FND phase 2 released, may be cancelled by Conservatives
The PQQ for FND phase 2 was released today, with an announcement by new Work and Pensions minister Yvette Cooper at the CESI Welfare to Work conference. Later on at the conference, however, it became rather less clear whether this FND2 round would even lead to a contract award. Theresa May and David Freud, representing the Conservative front bench, although not speaking with one voice, made it clear that the current FND model was not what the Conservatives would choose.
Theresa May, Yvette's shadow counterpart in the Conservatives, was also speaking at the conference. In the Q&A following her own presentation, she stated that if Flexible New Deal isn't awarded by the time of the election (next May at the latest), and the Conservatives get in, then they will let contracts on the basis of their own proposals rather than the existing Labour government ones. The Conservative changes to FND include:
- Starting FND at 6 months rather than 12. It's not immediately clear whether the adviser-led stages of FND would be abolished, or moved back to day 1 of claim
- A stronger emphasis on paying for job outcomes
- Payment on 52 week sustainment
- More, smaller contracts.
- Countrywide DEL-AME (it's not clear if this would be implemented immediately in FND)
- Possibly some kind of differential payments to reward getting more disadvantaged customers into work (it's not clear if this would be implemented immediately in FND)
Theresa also stated that existing FND contracts would gradually be transferred to the Conservative model. In response to further questions on whether the current FND procurement would be cancelled by the Conservatives, she said that they would be able to confirm the Conservative position by the autumn, once they had a better idea of the FND2 timetable.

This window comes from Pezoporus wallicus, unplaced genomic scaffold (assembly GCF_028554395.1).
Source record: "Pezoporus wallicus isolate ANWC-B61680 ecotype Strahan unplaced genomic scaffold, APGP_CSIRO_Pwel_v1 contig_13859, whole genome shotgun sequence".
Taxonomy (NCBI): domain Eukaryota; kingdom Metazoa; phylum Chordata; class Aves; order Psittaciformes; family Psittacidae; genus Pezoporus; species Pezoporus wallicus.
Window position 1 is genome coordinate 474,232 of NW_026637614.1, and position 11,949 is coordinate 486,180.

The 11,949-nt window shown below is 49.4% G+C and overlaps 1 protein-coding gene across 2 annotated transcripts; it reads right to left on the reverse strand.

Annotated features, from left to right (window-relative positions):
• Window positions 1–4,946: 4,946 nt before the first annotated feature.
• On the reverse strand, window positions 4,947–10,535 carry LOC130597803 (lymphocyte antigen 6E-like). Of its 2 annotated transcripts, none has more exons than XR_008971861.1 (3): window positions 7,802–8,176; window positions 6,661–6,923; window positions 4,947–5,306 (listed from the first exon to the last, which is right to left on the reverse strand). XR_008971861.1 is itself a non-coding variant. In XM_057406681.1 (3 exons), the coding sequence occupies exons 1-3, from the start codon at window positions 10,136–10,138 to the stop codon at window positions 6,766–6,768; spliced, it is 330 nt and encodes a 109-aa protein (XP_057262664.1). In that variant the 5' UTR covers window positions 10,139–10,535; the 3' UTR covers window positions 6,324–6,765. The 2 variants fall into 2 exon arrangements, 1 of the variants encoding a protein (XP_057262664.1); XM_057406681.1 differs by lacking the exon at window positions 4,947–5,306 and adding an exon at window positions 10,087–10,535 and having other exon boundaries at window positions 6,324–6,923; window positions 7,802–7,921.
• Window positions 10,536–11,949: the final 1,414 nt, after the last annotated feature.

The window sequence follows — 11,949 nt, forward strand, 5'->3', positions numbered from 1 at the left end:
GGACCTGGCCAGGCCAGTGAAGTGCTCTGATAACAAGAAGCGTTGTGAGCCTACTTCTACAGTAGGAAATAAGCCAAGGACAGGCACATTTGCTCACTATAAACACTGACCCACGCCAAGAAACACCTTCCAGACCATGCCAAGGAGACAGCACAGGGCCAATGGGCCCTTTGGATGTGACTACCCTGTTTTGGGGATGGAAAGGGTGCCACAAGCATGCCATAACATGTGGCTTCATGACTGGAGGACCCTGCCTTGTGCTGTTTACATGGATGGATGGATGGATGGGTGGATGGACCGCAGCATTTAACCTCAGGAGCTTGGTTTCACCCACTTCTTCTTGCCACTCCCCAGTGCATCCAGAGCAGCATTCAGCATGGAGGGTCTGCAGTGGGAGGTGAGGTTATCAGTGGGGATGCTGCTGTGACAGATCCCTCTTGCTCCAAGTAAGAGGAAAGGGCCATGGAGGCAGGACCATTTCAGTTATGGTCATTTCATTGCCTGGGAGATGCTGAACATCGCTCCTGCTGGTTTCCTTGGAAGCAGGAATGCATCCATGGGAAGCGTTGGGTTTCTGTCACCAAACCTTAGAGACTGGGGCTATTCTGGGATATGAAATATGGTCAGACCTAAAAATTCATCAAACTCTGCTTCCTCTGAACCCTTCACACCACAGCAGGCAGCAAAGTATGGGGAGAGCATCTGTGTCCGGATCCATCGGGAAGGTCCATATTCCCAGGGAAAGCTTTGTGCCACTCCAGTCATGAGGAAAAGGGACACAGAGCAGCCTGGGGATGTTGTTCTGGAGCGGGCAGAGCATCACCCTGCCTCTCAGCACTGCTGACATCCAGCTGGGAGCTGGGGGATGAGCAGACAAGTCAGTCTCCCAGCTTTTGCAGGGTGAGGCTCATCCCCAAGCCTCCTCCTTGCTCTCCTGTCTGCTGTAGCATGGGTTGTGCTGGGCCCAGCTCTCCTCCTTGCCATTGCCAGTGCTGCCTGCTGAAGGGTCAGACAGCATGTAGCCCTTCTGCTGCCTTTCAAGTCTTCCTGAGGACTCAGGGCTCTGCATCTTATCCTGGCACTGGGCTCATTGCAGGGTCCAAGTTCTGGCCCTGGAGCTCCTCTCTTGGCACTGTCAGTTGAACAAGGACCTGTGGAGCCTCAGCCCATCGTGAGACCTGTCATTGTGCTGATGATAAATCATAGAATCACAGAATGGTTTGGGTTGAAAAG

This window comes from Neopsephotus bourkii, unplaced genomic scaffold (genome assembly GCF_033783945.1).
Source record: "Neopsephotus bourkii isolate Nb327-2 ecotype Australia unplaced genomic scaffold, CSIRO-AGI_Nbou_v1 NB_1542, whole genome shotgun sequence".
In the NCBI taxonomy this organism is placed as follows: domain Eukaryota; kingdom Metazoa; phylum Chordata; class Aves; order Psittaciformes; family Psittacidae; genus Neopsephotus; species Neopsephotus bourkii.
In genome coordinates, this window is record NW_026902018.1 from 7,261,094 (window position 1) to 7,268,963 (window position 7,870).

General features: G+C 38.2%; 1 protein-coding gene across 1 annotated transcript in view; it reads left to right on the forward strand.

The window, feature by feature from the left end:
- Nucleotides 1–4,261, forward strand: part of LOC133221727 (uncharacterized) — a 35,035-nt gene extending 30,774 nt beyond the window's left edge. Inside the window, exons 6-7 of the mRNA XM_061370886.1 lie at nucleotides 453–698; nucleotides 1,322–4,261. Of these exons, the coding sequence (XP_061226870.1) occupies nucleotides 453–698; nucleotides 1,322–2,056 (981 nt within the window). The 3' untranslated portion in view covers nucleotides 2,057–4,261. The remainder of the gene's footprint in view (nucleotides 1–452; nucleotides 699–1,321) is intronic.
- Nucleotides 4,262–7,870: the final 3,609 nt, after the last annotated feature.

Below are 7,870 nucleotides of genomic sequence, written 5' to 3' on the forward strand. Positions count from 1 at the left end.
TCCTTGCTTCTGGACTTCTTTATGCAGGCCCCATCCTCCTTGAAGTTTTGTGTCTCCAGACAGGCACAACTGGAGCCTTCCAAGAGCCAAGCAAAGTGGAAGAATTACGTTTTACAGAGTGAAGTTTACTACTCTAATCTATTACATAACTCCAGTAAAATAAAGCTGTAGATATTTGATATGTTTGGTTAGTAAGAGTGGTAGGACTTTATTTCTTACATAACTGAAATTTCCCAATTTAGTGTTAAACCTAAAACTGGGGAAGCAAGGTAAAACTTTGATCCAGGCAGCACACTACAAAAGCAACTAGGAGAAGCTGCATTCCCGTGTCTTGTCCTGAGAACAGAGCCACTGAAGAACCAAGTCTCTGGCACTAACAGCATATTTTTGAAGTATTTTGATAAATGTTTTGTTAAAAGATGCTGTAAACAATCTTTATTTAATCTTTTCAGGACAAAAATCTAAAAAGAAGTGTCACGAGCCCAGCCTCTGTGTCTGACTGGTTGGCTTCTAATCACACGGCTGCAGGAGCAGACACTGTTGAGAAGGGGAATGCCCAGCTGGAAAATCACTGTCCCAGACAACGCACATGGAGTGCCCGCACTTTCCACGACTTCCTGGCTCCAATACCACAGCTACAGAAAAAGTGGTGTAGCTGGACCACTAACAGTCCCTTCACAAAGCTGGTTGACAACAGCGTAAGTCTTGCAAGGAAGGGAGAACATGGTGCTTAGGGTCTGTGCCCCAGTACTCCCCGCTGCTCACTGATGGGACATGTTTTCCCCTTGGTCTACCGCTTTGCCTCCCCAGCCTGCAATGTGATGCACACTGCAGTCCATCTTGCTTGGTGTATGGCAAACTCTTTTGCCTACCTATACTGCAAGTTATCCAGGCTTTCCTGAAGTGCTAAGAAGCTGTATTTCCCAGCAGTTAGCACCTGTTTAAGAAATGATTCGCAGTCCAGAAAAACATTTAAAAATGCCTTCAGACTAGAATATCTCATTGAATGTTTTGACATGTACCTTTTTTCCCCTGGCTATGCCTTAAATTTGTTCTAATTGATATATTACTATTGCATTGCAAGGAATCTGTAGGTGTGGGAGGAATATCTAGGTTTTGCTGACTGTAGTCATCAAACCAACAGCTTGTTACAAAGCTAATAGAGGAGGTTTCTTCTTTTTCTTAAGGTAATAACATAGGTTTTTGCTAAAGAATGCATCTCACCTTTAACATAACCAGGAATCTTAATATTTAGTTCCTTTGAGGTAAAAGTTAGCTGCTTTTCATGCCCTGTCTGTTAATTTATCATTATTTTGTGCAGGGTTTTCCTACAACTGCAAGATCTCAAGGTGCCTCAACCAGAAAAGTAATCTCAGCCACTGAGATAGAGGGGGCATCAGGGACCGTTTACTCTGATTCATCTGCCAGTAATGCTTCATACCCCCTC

David Freud's fireside chat with Dave Simmonds was the last session of the conference, and it was the view of more than a few delegates that he really hadn't picked up on the significance of Theresa's comments the previous day. He'd read the speech, but evidently wasn't aware of what happened in the Q&A, and spent much of the discussion trying to show that current Conservative party thinking and the original Freud report findings were entirely compatible. This led to some interesting interpretations of Theresa May's statements.
The points to emerge from the discussion included:
- Why David Freud defected from Labour to the Conservatives
A somewhat convoluted explanation which boiled down to 'because I think they'll win the next election'